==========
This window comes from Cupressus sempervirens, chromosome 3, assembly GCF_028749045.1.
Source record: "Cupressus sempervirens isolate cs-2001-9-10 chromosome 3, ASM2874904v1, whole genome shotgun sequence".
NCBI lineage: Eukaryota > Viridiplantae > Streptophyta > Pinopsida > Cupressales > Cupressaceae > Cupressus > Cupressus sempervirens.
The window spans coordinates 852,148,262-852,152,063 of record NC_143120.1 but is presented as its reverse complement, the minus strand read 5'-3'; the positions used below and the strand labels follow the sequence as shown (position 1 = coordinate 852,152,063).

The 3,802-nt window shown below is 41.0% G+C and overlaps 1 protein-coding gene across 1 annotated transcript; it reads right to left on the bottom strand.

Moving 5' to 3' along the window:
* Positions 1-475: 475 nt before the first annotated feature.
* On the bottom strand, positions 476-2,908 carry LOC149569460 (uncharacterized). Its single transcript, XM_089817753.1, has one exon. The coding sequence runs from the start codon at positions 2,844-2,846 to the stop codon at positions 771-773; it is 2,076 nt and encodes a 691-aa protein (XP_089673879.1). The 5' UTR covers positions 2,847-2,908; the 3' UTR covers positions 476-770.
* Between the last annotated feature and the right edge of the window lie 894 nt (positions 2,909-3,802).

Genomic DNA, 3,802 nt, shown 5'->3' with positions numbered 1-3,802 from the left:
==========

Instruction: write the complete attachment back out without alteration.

This window comes from Cupressus sempervirens, chromosome 3, assembly GCF_028749045.1.
Source record: "Cupressus sempervirens isolate cs-2001-9-10 chromosome 3, ASM2874904v1, whole genome shotgun sequence".
NCBI lineage: Eukaryota > Viridiplantae > Streptophyta > Pinopsida > Cupressales > Cupressaceae > Cupressus > Cupressus sempervirens.
The window spans coordinates 852,148,262-852,152,063 of record NC_143120.1 but is presented as its reverse complement, the minus strand read 5'-3'; the positions used below and the strand labels follow the sequence as shown (position 1 = coordinate 852,152,063).

The 3,802-nt window shown below is 41.0% G+C and overlaps 1 protein-coding gene across 1 annotated transcript; it reads right to left on the bottom strand.

Moving 5' to 3' along the window:
* Positions 1-475: 475 nt before the first annotated feature.
* On the bottom strand, positions 476-2,908 carry LOC149569460 (uncharacterized). Its single transcript, XM_089817753.1, has one exon. The coding sequence runs from the start codon at positions 2,844-2,846 to the stop codon at positions 771-773; it is 2,076 nt and encodes a 691-aa protein (XP_089673879.1). The 5' UTR covers positions 2,847-2,908; the 3' UTR covers positions 476-770.
* Between the last annotated feature and the right edge of the window lie 894 nt (positions 2,909-3,802).

Genomic DNA, 3,802 nt, shown 5'->3' with positions numbered 1-3,802 from the left: